A Vital Advisor Tool for Clients Needing Long-Term Care

A Yale University study called the long-term care crisis the “older brother” of the health care crisis, presumably because they have the same parents – ignorance and inaction. The report, citing a major public research survey, found that “two-thirds of Americans over 40 have done little or no planning for their care needs. Three-quarters think their spouse will care for them, and almost half think their children and grandchildren will care for them.”

A 2016 report by HealthView Services on the costs of long-term care estimated that a healthy couple aged 65 who retire today will need almost $300,000 to pay for their health care services, or more than half of their social benefits for the rest of their lives. The costs skyrocket when serious health conditions emerge.

The US Long-Term Commission’s 2013 report to the President and Congress outlined the severity of the crisis and categorically listed some 28 recommendations, of which almost none have been addressed.

Compounding this crisis is that long-term care insurance, which was popular among Baby Boomers just a few years ago, has largely gone away, with more than half the top insurers abandoning the market and raising premiums beyond the ability for policyholders to afford them. The high costs of health care delivery and the sustained low-interest rate environment have made it impossible for insurers to offer reasonably priced premiums.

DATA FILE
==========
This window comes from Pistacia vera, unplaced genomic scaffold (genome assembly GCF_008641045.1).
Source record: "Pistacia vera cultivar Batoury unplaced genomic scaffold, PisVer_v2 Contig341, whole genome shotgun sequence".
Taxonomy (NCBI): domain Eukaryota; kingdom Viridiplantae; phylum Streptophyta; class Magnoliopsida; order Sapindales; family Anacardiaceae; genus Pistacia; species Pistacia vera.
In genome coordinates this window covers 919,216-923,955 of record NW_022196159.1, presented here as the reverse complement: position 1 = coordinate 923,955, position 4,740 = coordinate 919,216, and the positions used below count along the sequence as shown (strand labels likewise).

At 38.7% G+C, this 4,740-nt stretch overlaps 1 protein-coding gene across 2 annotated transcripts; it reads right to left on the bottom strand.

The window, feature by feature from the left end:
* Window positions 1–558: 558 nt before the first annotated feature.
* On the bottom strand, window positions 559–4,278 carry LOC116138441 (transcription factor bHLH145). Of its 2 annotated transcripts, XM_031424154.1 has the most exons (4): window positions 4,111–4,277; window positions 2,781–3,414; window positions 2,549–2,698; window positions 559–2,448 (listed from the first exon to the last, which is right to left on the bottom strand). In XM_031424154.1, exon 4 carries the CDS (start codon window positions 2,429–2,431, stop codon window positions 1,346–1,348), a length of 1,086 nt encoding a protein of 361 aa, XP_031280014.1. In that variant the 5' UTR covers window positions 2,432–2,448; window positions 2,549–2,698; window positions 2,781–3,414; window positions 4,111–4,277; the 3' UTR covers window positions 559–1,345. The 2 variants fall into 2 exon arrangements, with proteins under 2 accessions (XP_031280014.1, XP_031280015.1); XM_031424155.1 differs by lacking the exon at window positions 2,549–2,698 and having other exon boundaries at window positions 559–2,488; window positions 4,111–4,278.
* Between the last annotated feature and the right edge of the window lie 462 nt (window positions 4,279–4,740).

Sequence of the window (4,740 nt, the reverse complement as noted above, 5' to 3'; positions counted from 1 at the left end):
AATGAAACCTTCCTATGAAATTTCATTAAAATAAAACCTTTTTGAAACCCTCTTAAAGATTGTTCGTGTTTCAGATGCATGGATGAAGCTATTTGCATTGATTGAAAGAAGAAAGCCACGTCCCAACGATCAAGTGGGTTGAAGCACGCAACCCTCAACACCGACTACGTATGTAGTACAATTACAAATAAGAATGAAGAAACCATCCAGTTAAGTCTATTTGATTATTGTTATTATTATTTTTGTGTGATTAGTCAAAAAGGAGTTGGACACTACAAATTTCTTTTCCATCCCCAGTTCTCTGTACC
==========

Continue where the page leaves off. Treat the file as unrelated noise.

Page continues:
How will Seniors Pay for Long-Term Care?

The need for costly long-term care services and supports can be unforeseen and immediate. For more than 75 percent of nursing home residents, entering the facility was relatively unexpected, with an injury or illness making it impractical to return home or care for themselves. And the first question they’re asked when arriving at a facility is a big one: “How do you plan to pay?”

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